It is 19 months now since Conor McGregor last fought in Dublin, and it is an evening worth revisiting as he returns to the Octagon tonight as the headline act in the UFC’s latest Fight Night at the O2.
The Dubliner was appearing for the last time in the Cage Warrior Fighting Championship. The venue was The Helix on his native city’s northside, a state-of-the-art construction, but one that held a 10th of the crowd that will worship his moves this weekend.
Ivan Buchinger was the opponent, an experienced and capable Slovakian with a 21-3 record who had been knocked out just once in those 24 fights, and only then by what was generally agreed to be a freak occurrence.
McGregor hadn’t quite amped up the grand predictions he has become known for now at the time. A first round knockout wasn’t likely, he predicted, but he could see his man going down in the second. He was wrong.
Buchinger’s legs started to wobble midway through the first five-minute round. The end came with a minute and 40 seconds still to go, a quartet of punishing left hooks sending the eastern European tumbling to the floor.
“Faultless,” said the commentators at the time.
Tonight. McGregor returns to the stage on home soil having won his first two UFC bouts, damaging his knee in the process in the second of those, and with his eyes on Jose Aldo’s featherweight title.
His growing, adoring fan base here will expect his opponent, Diego Brandao of Brazil, to suffer a fate similar to Buchinger, not just because of McGregor’s undoubted talent but because he has already told them as much.
This is merely another staging post on his route to the top, one that took him to places like Portlaoise and Letterkenny as well as Derry and Cork before the world started to notice this lippy lad from Ireland.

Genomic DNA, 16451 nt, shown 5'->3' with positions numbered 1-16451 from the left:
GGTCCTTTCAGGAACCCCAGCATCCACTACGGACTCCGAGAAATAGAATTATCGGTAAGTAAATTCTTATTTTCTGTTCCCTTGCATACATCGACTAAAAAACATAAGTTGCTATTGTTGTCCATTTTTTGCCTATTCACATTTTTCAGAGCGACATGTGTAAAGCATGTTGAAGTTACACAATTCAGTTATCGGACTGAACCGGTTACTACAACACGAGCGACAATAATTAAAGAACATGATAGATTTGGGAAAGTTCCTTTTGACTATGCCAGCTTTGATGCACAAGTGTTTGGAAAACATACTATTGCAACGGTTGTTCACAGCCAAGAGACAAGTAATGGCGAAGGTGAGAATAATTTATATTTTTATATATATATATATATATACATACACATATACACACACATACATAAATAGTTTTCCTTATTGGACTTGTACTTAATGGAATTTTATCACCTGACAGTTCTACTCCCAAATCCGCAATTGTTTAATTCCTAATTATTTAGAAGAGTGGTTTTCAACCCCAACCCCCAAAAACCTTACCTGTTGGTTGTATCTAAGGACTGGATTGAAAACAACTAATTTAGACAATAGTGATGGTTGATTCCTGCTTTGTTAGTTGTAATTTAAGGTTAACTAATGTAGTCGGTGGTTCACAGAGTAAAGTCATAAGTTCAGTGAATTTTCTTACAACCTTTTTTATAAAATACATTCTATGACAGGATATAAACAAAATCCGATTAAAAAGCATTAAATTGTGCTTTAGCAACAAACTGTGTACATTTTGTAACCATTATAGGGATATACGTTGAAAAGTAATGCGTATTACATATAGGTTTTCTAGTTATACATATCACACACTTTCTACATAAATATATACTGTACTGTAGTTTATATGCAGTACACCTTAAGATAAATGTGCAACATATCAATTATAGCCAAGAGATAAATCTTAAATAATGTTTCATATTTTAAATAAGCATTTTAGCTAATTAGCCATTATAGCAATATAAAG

His sport isn’t for everyone. His attitude, too.
McGregor speaks proudly about representing his nation, he wraps himself in the Tricolour after fights and leans heavily on the green card, but he is in one way at least a most un-Irish of sporting ambassadors.
He speaks of grand visions and predicts knockouts in much the same way Muhammad Ali did. He has called out the entire top 10 in his division, basically calling them chumps, and he has predicted a title defence next year at Croke Park.
This from a man still only ranked 13th. Cub Swanson, the American ranked 10 places above and flown in by the UFC for promotional duties, was told by McGregor that he was being seated in the front row to “see what a real contender looks like”.
This isn’t how we know our sports stars. Humble he ain’t, but McGregor walks the walk, too. “You better be pretty talented before you become a personality in this sport,” said UFC’s regional head honcho Gary Cook in Dublin this week.
McGregor is that.
He doesn’t comprehend the love of the underdog role that has attached itself to so many Irish sporting scripts. As for his own, outspoken attitude, he is at a loss to explain where it originates.
“I don’t know. It just comes from training good and working hard and having success in the gym and then from looking around at my competitors and realising that ‘you know what? These guys don’t move like I move’.
“These guys don’t have what I have, they don’t have the mindset I have. That is that. It just comes from that. Confidence comes from your work ethic, from your belief and that is where it came from for me.”
He tops an 11-card bill here in just his third UFC fight, an almost unprecedented rise in the two-decade history of the organisation. His opponent is unpredictable, wild even, but McGregor all but guarantees your money’s worth.
“I believe there is a lot of people who have never experienced a live MMA event and that is what really wraps you in. You think ‘wow’, there is really something special going on here. And, of course, I am extremely confident that I will put Diego away.
“I’m representing my nation with pride.”
And a little bit differently, too.
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